Now, I only have to get rid of one more of my Chase credit cards. I think one credit card with the Evil Empire of Chase is good enough. It’s going to hurt, though, because either my Borders card or my Amazon.com card has got to go. I’ll probably keep my Borders credit card since it gives me better returns in $5 gift certificates. I think I should opt for a gas card of some kind. I can’t believe how much I’ve been paying in gas lately. I filled up last Thursday and I’m already near empty again. I have an Acura RSX that gets 35 mpg with a 13.5 gallon tank. A fill-up is costing me between $30 and $39 these days.

A local grocery store, Giant Eagle, gives you rebates in gas at their special gas station (GetGo) which accumulate based on your purchases. They also sell gift certificates so people play the system by buying gift certificates to the stores at which they need to actually shop (ie, The Home Depot) before going there. I’m not too good at remembering to do this–it seems like too much of a hassle and planning in your shopping. Unfortunately, the money rebates also have an expiration, so you have to use them up even if you have only accumulated $0.10/gallon. The best I’ve managed to get, which was during Christmas time when I was buying gift certificates, was $0.50/gallon. Unfortunately, it was during a high gas price moment when I used it (since the rebeat was also close to expiring), so I still ended up paying $2.50/gallon.

Anyway, I obviously can’t buy enough Giant Eagle groceries or gift certificates to get enough points for GetGo to cover my gas expenditures. Driving 35 miles each way to work (from Stow to Mayfield Heights) is really not helping. I miss the days of my 15 mile/half-hour drive to Twinsburg… If it were summer, I could ride my hybrid to the stores and stuff locally. I hate spending money on gas.

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9 thoughts on “Canceling credit cards

  1. FWIW, it is helpful to keep those cards that you don’t use. Closing your cards will lower your available credit amount and negatively affect your credit score. (Of course, it depends on how much available credit you have to begin with.)But, I hear you about the pains of canceling anything. I always expect to spend at least 30 minutes by phone when canceling accounts.I can relate to the gas woes too. It is just over 47 miles (each way) for my commute. So, I fill up at least twice a week. Unfortunately, I only buy groceries ones or twice a month. So, the benefits from Giant Eagle/GetGo never amount to much.

  2. I usually just cut the rep off when they try to offer me things to stay with them and tell them I want to close the card end of story. Yes I get pretty mean with them despite talking to customers all day on the phone (maybe that is why?).Chase bought out my mortgage on the condo like a little over a year ago. I just switched to them for my banking. And due to the mortgage, I was able to get a better savings/checking for the time being cuz of it. But I don’t have any credit cards through them either.I spend too much on gas too as my commute is 43 miles one way…..no way in hell would I make it longer by choice. This current situation wasn’t by choice (in a way). You can access the Giant Eagle web site and see which gift certificates that they offer and get an idea so you know which ones to get from them.

  3. I disagree with James. My dad went to buy an RV and the dealership told him because he had too much available credit (too many open cards) that his potential to reach a too high debt to income ratio was preventing them from giving him a loan for the RV. They told him to close some of the cards, and then because he had less available credit they’d give him the RV loan. So he closed some of his cards and got the loan.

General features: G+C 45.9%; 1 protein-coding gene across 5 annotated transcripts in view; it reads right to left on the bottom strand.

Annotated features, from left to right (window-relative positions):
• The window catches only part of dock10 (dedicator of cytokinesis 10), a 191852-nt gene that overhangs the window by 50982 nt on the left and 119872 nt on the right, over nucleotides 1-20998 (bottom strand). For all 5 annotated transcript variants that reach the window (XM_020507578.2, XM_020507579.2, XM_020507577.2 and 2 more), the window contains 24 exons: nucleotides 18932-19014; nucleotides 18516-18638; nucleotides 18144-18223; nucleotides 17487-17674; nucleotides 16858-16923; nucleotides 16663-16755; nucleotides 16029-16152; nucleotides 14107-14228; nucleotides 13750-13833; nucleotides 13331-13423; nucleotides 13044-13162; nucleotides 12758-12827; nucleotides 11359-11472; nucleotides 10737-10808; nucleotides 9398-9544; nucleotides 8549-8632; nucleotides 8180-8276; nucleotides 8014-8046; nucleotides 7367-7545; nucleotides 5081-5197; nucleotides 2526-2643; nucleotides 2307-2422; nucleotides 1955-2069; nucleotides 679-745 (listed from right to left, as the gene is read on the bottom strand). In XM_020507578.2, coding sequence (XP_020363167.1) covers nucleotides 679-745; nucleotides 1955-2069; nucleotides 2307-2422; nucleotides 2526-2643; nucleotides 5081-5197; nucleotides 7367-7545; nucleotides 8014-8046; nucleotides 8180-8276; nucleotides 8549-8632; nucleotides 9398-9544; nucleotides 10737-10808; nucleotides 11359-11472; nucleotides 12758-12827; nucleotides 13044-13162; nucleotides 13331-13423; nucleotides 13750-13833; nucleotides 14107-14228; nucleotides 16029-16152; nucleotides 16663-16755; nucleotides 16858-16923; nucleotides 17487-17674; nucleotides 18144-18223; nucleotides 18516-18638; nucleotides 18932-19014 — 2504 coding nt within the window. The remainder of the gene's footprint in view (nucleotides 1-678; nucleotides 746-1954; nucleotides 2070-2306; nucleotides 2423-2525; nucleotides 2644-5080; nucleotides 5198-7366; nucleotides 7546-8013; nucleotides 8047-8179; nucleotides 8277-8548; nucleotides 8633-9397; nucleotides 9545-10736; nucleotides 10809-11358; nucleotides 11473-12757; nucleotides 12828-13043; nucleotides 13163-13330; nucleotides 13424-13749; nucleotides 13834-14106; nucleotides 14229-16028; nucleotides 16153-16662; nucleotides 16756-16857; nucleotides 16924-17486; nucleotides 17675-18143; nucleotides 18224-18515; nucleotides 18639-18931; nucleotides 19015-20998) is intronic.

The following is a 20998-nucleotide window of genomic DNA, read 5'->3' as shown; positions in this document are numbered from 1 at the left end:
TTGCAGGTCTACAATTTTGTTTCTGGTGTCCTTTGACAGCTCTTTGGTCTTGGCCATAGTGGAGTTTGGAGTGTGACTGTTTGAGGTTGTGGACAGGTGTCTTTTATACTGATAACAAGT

4. No, I have not moved closer to Twinsburg yet. :(Like I said, it really depends on the amount of available credit you have (along with the number of cards and amount of debt). But, I just said that closing cards would affect your credit score. I never said that it would or wouldn’t affect your ability to get loans.If you have enough credit to cover a new loan, then creditors do get nervous. And, of course, having too much credit will negatively affect your ability to get loans (but not necessarily impact your credit score). As Bonnie said, (responsible) lenders try to prevent you from borrowing too much money.

  5. Well, really, my credit score is like 700+ so I dont think I need to worry either way. The only debt I have is my mortgage. For this reason, I have actually been DENIED credit cards… because my record’s too good and they feel they wont get to stack their fees on me.

  6. Yeah some credit card companies will deny people cards if they can see they won’t make money off of them. Hey not your fault if you can pay off your balance every time.I have heard that both having too many cards open can affect your score just like closing too many at once can too.I only carry 2…one is my primary and I get points towards my next car. The other I get “thank you” points and usually just get gift certificates with that. But I only have 2 so I can use one as a backup if something happens to my main one.

  7. I just stumbled across this Blog today while surfing the Internet. Why is it that the credit companies push credit cards to poor students that they know are high default risks. Then they complain in the news about peoples’ credit card debt. You go anywhere on a campus and you see credit card apps scattered all over the place. And those annoying greasy guy or sleazy gal representatives with little stands trying to get students to sign up for high interest cards by offering a free water bottle?